Getting to the bottom of the defiance and angerPoor grades and a lack of interest in his education and future can often be just part of the fallout that comes from a defiant attitude and the anger your teen is expressing. But just what is to blame for his defiance and the anger that he is displaying? For many, living with depression and anxiety can lash out due to not knowing how to handle what they are feeling. Someone may be in the midst of a depressive episode or having extreme anxiety over something in their life but come across as really angry and defiant. This can be confusing, but it’s important to recognize whether your teen is struggling with his mental health and is not just being a jerk to you. Is your teen struggling at school or with his peers? If your teen is not depressed, your teen may not know how to handle his struggles. This can lead to him lashing out at the people he’s closest to. Our children and teens often turn their frustration and upset on their parents, knowing that their parents are their safe space.
Tackling defiance head onIt’s important, as a parent, that you don’t engage in arguments with your defiant teen. Engaging in arguments with a teen who feels every inch the rebel as he stands up to you will only encourage the behavior. Establish household rules. These rules are non-negotiable and should be followed by everyone living in your home. They could include having everyone be responsible for certain chores, and of course, having a good attitude. Your teen doesn’t need to turn into a sunshine and roses kind of person suddenly, but he does need to speak in a respectful tone to you and other members of the family. Make it clear what the consequences are for breaking the rules of the household. With a defiant teen who is prone to arguing, you can’t have any room for interpretation. If he violates a rule, stays out past curfew, or is rude and disrespectful, he should know the consequence. Offer a focus on positive behaviors and attitudes. When your teen strays from his unpleasant defiant attitude, be sure to recognize it and praise him for it. This could be as simple as recognizing that he took out the trash without being prompted. Or it could be as monumental as getting through a family dinner with good conversation and a distinct lack of disrespect and poor behavior. Acknowledge their positive behaviors. Here are some examples:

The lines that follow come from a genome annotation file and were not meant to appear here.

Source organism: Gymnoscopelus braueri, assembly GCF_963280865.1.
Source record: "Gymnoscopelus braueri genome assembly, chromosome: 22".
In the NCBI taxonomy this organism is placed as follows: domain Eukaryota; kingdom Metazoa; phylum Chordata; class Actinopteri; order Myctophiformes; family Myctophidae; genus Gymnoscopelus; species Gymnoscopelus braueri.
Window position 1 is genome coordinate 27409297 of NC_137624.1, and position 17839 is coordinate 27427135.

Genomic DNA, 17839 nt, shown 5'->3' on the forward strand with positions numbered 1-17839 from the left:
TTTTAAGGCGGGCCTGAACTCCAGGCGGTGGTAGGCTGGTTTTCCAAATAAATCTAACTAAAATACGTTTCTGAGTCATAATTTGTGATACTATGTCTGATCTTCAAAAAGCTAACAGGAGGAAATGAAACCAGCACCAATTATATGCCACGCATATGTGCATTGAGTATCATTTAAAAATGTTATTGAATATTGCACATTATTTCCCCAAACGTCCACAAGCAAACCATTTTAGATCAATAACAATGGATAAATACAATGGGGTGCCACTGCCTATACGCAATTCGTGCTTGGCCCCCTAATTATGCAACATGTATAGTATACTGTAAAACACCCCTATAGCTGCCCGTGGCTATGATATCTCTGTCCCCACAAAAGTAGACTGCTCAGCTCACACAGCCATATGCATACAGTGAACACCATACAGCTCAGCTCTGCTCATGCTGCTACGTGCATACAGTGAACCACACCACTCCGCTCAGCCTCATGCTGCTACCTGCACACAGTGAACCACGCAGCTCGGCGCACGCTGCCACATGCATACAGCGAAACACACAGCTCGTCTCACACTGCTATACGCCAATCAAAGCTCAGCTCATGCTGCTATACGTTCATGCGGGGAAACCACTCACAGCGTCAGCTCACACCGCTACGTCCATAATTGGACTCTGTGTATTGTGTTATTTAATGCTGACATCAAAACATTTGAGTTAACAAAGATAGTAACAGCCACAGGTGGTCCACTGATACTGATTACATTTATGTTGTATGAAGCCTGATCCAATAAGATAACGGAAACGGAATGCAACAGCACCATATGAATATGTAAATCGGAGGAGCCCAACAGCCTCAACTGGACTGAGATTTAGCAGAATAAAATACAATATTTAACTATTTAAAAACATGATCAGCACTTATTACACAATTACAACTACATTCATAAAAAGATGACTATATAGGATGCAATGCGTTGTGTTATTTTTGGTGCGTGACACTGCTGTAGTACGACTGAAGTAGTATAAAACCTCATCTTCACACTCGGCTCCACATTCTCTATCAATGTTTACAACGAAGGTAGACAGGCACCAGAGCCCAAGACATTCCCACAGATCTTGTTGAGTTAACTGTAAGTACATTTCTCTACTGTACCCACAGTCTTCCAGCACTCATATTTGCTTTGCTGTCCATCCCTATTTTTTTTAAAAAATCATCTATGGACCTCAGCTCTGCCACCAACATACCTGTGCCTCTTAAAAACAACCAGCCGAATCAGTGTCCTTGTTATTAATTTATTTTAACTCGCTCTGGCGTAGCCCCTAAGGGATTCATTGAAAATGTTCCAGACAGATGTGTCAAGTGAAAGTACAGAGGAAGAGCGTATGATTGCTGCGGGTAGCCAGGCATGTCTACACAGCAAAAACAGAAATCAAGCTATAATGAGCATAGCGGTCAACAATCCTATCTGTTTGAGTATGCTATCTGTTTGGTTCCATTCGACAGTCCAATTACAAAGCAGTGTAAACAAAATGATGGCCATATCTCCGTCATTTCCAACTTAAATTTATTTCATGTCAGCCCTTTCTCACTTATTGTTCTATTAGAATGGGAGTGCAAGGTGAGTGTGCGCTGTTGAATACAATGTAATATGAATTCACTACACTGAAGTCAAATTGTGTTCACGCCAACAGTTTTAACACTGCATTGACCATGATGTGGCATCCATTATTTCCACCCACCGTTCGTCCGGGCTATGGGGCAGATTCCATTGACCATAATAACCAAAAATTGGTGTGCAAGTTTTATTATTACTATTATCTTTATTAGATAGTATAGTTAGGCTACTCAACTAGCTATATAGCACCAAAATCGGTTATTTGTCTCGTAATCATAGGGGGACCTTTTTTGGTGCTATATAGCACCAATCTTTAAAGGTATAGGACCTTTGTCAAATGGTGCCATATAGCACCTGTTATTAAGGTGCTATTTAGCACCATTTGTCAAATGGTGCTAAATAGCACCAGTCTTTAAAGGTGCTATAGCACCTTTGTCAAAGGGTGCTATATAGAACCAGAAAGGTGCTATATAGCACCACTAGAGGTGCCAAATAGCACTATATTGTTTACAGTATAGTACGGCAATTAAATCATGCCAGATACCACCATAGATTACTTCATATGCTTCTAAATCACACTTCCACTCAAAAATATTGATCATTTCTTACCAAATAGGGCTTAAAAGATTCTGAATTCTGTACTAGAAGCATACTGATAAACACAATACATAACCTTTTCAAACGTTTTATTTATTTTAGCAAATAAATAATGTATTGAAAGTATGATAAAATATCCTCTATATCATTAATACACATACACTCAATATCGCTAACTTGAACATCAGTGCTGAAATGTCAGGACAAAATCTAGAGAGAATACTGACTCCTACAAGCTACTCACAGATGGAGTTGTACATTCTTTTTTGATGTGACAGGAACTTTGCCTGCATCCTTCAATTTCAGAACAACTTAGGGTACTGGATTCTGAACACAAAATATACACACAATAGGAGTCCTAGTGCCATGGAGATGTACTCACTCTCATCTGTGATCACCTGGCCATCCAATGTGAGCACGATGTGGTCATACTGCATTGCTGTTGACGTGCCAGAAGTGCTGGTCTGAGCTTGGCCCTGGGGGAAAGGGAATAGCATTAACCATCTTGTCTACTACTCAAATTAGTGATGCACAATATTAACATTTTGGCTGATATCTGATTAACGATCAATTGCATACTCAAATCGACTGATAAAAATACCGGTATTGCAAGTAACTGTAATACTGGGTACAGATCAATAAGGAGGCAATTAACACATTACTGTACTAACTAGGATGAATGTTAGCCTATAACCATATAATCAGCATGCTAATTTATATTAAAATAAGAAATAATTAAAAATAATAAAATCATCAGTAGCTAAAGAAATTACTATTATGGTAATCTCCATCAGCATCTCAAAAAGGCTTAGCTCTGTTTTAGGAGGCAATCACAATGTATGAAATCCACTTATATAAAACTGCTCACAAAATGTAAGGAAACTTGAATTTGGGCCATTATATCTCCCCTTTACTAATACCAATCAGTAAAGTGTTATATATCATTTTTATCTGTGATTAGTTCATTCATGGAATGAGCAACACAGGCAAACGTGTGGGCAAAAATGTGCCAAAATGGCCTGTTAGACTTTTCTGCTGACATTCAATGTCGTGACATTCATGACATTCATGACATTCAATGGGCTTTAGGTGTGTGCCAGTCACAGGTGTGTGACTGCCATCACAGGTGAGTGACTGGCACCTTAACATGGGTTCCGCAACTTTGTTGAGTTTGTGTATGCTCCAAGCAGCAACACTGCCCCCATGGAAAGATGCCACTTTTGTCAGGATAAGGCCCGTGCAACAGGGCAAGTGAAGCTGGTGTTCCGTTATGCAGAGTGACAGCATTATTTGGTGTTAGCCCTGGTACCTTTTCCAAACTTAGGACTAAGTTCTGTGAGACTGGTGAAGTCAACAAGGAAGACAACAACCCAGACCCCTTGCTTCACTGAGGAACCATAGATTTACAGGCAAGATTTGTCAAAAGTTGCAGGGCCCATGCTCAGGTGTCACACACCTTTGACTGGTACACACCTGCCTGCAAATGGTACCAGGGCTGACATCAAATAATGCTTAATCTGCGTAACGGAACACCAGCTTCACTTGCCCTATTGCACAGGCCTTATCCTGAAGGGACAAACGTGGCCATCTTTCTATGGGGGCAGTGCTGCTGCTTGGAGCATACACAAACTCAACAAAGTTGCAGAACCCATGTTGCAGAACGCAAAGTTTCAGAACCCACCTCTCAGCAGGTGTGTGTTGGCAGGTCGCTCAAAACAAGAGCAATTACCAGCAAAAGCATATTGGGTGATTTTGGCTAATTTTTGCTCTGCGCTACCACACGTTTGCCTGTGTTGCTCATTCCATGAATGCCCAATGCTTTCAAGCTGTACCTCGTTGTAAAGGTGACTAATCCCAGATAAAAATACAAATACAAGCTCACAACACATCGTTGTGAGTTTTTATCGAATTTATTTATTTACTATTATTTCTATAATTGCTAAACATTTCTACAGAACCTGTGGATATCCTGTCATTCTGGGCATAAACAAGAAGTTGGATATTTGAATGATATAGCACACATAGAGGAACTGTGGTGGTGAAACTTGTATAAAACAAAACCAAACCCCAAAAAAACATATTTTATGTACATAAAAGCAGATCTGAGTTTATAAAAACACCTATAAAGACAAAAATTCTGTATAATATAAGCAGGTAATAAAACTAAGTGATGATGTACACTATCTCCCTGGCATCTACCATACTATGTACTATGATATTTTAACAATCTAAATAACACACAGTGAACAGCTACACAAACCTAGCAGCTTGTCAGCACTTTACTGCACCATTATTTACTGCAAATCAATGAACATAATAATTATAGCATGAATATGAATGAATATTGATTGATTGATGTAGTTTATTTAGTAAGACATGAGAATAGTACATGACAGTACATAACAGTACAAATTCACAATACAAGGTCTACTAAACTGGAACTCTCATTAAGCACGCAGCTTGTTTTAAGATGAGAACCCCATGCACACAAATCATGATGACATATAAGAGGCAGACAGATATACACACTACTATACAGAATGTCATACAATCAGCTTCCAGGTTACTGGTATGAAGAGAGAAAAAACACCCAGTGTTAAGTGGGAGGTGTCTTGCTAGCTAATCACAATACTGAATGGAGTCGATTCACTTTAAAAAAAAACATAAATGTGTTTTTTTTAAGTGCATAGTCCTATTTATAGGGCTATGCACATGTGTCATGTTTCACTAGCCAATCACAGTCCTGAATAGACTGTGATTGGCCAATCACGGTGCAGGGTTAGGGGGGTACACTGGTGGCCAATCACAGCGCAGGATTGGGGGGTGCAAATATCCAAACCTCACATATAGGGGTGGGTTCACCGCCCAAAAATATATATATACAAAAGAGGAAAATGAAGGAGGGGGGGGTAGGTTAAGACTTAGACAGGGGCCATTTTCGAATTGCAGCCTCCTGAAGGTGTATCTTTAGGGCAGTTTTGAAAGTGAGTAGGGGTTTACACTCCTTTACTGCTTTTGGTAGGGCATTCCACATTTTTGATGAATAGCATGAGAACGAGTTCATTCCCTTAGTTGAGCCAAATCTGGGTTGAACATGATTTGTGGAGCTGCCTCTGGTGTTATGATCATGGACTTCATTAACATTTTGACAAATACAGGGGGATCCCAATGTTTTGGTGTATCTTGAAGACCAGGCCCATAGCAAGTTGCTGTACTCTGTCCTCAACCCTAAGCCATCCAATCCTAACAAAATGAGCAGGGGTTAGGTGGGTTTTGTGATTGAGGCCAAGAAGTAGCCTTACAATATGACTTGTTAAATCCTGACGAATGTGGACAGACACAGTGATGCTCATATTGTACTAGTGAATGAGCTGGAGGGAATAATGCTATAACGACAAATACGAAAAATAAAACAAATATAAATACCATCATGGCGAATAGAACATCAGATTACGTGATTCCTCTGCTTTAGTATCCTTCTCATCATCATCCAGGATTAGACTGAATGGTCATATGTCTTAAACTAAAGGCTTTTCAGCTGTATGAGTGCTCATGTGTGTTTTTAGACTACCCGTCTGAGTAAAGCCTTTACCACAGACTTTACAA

- “Thank you for taking out the trash. It’s appreciated.”
- “Thank you for being such good company at dinner. I enjoyed our conversations.”
Approaching the angerYou may want to respond with anger to his angry outbursts. As tempting as it may be, it’s better to keep a cool and level head when approaching an angry teenager. If you find yourself in an angry space, take a moment to regroup and refocus your emotions. Make it clear to your teen that his anger is misplaced. Ask him whether there is something else that’s bothering and upsetting him. Ensure he knows that he can always talk to you and confide in you. Yours should be a space that’s judgment-free and open to discussion. If your teen begins to display signs of violence, make safety your priority. Don’t hesitate to call law enforcement to your home if needed. They will understand what you are facing, help ensure that everyone in the house is safe, and often offer resources for every member of the family. If he is violent towards himself, consult a mental health professional who is well versed in the needs of self-destructive teens. Help your teen learn better and healthier ways of expressing his anger. What works for one teen may not work well for another. It can take a bit of trial and error for all teens and parents to find the best solution. Other ways to help your angry teen:
- Encourage your teen to participate in physical activity when he feels the anger beginning to surge. The urge to do something physical when anger takes over is strong in many of us. Encouraging your teen to hit a punching bag, ride his bike or go for a walk or run can help alleviate some of that tension he is feeling.
- Remind your teen of just how much music can help him to refocus. Listening to favorite music can help your teen take a well-needed time out from what he is feeling. Whether he’s angry at you, angry at a sibling, or doesn’t know why he’s feeling anger, turning up the music and tuning out can help him to refocus.
- Help your teen to learn to identify the triggers that are leading to angry outbursts. If he can connect what is leading to those bursts of anger, the more control he will be able to take when it comes to expressing how he is truly feeling.
- Work with your teen to find a creative outlet for him. Sometimes writing, music, or another artistic pursuit can be an effective way for a teen to express and understand the anger he is feeling.